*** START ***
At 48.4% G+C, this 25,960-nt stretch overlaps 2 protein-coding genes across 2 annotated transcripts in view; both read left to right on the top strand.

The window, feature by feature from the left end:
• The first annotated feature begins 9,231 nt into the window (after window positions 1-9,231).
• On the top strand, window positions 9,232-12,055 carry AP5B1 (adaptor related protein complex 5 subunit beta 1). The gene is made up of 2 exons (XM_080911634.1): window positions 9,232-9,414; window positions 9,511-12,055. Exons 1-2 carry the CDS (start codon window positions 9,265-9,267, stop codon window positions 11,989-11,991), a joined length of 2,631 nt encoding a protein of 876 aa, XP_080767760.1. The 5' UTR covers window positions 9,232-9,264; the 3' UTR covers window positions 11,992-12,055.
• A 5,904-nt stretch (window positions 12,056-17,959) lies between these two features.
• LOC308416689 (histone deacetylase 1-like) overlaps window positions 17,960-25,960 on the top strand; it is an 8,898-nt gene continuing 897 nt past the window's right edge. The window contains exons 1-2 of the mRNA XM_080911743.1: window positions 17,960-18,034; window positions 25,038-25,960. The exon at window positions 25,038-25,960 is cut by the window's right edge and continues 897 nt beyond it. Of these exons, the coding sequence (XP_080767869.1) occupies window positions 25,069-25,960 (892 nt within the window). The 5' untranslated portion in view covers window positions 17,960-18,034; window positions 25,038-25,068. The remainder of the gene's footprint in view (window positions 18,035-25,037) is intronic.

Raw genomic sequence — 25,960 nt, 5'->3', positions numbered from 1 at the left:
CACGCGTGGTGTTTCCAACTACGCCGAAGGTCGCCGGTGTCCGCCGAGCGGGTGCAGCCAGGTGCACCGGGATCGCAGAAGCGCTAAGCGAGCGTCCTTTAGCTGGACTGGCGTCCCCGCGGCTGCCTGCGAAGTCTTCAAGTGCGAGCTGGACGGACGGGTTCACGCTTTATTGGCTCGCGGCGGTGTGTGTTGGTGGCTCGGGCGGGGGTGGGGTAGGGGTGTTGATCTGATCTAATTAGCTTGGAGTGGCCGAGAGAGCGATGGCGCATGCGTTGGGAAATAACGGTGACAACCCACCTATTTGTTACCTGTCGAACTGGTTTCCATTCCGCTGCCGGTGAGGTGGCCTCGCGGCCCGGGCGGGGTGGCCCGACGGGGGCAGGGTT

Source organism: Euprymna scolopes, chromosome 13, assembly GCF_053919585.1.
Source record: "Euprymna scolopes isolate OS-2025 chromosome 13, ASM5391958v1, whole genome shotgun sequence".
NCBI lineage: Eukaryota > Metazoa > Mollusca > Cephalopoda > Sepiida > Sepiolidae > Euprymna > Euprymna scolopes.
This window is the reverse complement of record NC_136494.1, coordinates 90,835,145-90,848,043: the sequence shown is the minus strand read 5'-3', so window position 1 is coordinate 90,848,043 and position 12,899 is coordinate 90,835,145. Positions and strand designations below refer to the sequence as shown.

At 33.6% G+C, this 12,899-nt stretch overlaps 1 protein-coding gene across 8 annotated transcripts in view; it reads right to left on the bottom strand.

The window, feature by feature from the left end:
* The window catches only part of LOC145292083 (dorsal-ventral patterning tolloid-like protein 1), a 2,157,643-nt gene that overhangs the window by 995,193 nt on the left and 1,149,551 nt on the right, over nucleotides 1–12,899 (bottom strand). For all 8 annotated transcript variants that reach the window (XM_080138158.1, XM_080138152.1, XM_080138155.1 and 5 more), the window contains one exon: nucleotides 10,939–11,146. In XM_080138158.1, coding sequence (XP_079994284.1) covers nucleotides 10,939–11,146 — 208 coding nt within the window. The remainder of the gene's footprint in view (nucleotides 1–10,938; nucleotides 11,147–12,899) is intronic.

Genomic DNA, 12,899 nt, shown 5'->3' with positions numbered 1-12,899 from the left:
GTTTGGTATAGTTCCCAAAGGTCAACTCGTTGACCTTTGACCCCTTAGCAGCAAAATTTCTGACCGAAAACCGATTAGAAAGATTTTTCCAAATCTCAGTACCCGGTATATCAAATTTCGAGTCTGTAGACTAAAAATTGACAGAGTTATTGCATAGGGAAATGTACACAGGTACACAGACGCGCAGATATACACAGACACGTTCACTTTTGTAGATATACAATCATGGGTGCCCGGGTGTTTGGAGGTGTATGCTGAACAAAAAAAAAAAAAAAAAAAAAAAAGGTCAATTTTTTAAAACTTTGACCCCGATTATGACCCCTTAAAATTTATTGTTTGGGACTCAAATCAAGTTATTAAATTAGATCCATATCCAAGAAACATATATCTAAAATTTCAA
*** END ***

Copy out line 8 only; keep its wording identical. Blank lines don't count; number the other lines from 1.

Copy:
CACGCGTGGTGTTTCCAACTACGCCGAAGGTCGCCGGTGTCCGCCGAGCGGGTGCAGCCAGGTGCACCGGGATCGCAGAAGCGCTAAGCGAGCGTCCTTTAGCTGGACTGGCGTCCCCGCGGCTGCCTGCGAAGTCTTCAAGTGCGAGCTGGACGGACGGGTTCACGCTTTATTGGCTCGCGGCGGTGTGTGTTGGTGGCTCGGGCGGGGGTGGGGTAGGGGTGTTGATCTGATCTAATTAGCTTGGAGTGGCCGAGAGAGCGATGGCGCATGCGTTGGGAAATAACGGTGACAACCCACCTATTTGTTACCTGTCGAACTGGTTTCCATTCCGCTGCCGGTGAGGTGGCCTCGCGGCCCGGGCGGGGTGGCCCGACGGGGGCAGGGTT